Reason #1: He’s on drugs!
This is probably the best reason to use jiu-jitsu. If your assailant is high on PCP or methamphetamine's, than your chances of beating this guy with a pain compliance or a head-kick is rendered null. Countless police reports indicate that people on these drugs seem to be able to take multiple bullets in the chest and can still function.
Their heart’s are going a mile-a-minute, and thus they need oxygen to their brain. Cut off the supply of air to the lungs, or the blood streams to the brain, and you’ve bought yourself enough time to walk away (or kill him if you feel it’s necessary). They will be strong on this level on drug, but stay calm and STAY TECHNICAL and you might just find yourself alive in a situation where a kickboxer would probably find himself dead.
Reason #2: There is a chance he’ll take you down and you’ll need your jiu-jitsu
Every era has their go-to tough guy hero. In the 1960’s, every western cowboy wanted to emulate their favorite John Wayne, so the idiots of the era went outside bars going toe-to-toe trading haymakers until someone went down. Kicks, body shots or anything else was considered girly or unfair.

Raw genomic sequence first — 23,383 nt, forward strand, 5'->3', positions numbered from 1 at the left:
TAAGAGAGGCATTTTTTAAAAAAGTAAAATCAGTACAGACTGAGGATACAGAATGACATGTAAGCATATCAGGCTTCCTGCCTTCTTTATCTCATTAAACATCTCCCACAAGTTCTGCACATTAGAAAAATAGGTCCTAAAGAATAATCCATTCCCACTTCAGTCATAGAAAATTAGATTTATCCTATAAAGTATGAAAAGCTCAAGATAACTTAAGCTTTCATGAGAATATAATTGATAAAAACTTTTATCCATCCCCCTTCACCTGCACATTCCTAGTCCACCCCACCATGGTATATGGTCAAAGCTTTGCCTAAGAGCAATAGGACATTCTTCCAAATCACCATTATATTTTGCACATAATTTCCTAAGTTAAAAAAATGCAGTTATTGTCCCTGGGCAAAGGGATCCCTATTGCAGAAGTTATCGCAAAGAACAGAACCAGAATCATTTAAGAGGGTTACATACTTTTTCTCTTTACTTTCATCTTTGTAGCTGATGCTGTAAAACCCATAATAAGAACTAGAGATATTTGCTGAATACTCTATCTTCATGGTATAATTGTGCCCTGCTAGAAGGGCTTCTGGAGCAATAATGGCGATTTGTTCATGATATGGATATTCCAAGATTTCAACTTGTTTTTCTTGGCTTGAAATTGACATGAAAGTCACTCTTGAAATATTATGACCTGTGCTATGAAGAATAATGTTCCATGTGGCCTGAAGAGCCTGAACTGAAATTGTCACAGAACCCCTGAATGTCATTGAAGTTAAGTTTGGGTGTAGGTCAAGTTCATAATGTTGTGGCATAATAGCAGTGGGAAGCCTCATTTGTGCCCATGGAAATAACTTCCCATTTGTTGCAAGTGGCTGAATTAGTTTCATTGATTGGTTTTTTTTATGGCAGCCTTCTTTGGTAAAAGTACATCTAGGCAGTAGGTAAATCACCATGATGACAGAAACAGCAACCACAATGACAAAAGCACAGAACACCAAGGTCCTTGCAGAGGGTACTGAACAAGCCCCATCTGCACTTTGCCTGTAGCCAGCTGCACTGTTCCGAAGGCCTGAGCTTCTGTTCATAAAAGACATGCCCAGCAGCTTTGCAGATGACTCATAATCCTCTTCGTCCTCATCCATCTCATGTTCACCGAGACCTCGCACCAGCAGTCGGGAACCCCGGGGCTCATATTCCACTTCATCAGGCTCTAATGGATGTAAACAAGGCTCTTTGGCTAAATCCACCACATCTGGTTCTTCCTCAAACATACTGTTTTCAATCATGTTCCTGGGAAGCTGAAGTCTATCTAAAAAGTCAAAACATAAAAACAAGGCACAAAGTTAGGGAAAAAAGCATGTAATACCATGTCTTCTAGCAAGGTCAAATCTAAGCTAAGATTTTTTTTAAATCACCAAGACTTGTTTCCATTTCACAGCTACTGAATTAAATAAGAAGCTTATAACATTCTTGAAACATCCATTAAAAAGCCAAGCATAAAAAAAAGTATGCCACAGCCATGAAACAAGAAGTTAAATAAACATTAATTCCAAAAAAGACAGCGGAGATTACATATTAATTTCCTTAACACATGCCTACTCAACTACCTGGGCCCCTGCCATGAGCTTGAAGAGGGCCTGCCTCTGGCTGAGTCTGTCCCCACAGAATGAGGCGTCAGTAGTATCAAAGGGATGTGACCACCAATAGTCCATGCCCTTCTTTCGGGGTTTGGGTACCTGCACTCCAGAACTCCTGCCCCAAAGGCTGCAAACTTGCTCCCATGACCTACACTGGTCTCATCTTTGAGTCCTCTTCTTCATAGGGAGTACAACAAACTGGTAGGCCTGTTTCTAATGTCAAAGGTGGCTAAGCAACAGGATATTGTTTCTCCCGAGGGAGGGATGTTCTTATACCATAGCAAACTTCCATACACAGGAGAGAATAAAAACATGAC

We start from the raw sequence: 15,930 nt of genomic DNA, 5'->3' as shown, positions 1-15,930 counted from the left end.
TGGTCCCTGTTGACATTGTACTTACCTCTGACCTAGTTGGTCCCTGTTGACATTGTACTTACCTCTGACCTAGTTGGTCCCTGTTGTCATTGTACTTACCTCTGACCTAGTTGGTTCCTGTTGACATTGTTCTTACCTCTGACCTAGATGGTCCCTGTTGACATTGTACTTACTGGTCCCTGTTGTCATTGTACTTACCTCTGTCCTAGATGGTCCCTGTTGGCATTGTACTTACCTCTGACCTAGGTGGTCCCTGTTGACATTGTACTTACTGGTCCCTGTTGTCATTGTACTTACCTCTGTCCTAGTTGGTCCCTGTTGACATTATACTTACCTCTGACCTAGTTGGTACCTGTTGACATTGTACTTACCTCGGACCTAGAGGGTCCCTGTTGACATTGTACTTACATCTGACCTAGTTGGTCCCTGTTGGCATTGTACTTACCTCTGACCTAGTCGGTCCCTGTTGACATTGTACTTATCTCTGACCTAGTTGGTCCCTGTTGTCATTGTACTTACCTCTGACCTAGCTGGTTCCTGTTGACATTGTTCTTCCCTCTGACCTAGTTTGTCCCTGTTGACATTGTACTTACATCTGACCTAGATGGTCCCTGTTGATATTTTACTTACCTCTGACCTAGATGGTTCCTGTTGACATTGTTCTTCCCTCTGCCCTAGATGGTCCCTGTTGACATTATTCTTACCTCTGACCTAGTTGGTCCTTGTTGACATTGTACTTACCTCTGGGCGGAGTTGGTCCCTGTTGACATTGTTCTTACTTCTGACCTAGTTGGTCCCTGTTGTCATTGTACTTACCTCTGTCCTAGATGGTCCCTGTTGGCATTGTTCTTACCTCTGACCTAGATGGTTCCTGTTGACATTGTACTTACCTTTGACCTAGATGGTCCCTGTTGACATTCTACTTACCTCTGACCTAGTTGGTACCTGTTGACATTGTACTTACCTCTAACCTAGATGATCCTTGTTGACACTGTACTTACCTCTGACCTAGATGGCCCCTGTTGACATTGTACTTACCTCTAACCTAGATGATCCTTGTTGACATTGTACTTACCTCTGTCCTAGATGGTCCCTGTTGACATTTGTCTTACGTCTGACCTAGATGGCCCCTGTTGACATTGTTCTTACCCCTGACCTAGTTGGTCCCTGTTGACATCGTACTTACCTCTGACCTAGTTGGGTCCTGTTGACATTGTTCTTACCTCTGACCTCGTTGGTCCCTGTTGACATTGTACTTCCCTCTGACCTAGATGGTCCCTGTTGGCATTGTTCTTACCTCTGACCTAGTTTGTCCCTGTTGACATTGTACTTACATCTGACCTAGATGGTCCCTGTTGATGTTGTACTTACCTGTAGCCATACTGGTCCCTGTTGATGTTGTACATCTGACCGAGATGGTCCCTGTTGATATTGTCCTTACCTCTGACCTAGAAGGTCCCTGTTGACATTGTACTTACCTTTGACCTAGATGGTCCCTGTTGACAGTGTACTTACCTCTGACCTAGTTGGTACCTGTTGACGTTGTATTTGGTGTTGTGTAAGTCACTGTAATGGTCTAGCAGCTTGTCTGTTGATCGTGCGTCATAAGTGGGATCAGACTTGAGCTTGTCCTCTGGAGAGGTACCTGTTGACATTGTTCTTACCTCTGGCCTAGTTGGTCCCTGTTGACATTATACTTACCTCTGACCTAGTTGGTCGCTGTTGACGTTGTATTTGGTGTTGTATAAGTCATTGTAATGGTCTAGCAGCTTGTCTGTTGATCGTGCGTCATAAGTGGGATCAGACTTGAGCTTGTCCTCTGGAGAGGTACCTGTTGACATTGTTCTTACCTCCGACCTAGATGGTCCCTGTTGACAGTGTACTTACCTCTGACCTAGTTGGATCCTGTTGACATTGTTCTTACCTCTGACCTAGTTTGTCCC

Then the Karate Kid hit the scene, and everyone was suddenly kicking like a girl was the hottest thing since “sliced bread”. But taking someone down and putting them in mount was considered uncouth, and not to be down. Then came the rise of the UFC.
The Gracie’s with their goofy triangle chokes, armbars and guardwork were introducing the world to brazilian jiu-jitsu. Idiots who had no idea what they were doing decided that this was the de facto way to beat someone up, and we have stayed in that era until now. Tough guys are looking for that single-leg, and if he wrestled in high school, there’s a chance he might actually do it, and if he didn’t, he’ll be putting himself in piss-poor position, and you can simply take his back as he’ll be clueless when you administer the muay thai clinch.